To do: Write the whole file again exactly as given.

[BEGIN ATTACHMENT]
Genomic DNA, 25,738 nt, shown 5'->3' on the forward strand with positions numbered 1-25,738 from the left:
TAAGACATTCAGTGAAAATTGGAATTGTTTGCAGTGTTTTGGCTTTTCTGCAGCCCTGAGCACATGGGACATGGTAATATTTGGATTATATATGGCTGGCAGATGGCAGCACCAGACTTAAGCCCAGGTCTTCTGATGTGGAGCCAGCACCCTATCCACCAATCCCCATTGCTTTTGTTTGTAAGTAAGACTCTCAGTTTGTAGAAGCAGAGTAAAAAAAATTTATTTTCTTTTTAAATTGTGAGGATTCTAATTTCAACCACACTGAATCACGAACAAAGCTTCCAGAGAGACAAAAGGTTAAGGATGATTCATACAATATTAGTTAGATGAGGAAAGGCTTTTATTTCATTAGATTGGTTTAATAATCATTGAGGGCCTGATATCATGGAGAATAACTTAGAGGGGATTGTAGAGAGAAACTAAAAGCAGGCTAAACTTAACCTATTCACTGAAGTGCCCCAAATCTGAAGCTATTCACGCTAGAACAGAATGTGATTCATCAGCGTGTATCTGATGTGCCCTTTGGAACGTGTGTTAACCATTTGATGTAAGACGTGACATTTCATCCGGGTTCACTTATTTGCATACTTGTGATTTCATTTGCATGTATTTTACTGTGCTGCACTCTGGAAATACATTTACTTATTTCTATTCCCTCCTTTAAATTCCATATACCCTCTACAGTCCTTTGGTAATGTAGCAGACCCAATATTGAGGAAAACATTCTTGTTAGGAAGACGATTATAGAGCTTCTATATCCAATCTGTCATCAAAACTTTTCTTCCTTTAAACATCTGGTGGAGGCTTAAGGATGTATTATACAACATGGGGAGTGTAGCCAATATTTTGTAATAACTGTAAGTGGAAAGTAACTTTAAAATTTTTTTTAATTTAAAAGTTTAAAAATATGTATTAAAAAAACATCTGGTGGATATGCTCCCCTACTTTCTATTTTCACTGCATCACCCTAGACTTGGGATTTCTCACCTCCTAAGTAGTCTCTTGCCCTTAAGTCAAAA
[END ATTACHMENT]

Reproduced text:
Genomic DNA, 25,738 nt, shown 5'->3' on the forward strand with positions numbered 1-25,738 from the left:
TAAGACATTCAGTGAAAATTGGAATTGTTTGCAGTGTTTTGGCTTTTCTGCAGCCCTGAGCACATGGGACATGGTAATATTTGGATTATATATGGCTGGCAGATGGCAGCACCAGACTTAAGCCCAGGTCTTCTGATGTGGAGCCAGCACCCTATCCACCAATCCCCATTGCTTTTGTTTGTAAGTAAGACTCTCAGTTTGTAGAAGCAGAGTAAAAAAAATTTATTTTCTTTTTAAATTGTGAGGATTCTAATTTCAACCACACTGAATCACGAACAAAGCTTCCAGAGAGACAAAAGGTTAAGGATGATTCATACAATATTAGTTAGATGAGGAAAGGCTTTTATTTCATTAGATTGGTTTAATAATCATTGAGGGCCTGATATCATGGAGAATAACTTAGAGGGGATTGTAGAGAGAAACTAAAAGCAGGCTAAACTTAACCTATTCACTGAAGTGCCCCAAATCTGAAGCTATTCACGCTAGAACAGAATGTGATTCATCAGCGTGTATCTGATGTGCCCTTTGGAACGTGTGTTAACCATTTGATGTAAGACGTGACATTTCATCCGGGTTCACTTATTTGCATACTTGTGATTTCATTTGCATGTATTTTACTGTGCTGCACTCTGGAAATACATTTACTTATTTCTATTCCCTCCTTTAAATTCCATATACCCTCTACAGTCCTTTGGTAATGTAGCAGACCCAATATTGAGGAAAACATTCTTGTTAGGAAGACGATTATAGAGCTTCTATATCCAATCTGTCATCAAAACTTTTCTTCCTTTAAACATCTGGTGGAGGCTTAAGGATGTATTATACAACATGGGGAGTGTAGCCAATATTTTGTAATAACTGTAAGTGGAAAGTAACTTTAAAATTTTTTTTAATTTAAAAGTTTAAAAATATGTATTAAAAAAACATCTGGTGGATATGCTCCCCTACTTTCTATTTTCACTGCATCACCCTAGACTTGGGATTTCTCACCTCCTAAGTAGTCTCTTGCCCTTAAGTCAAAA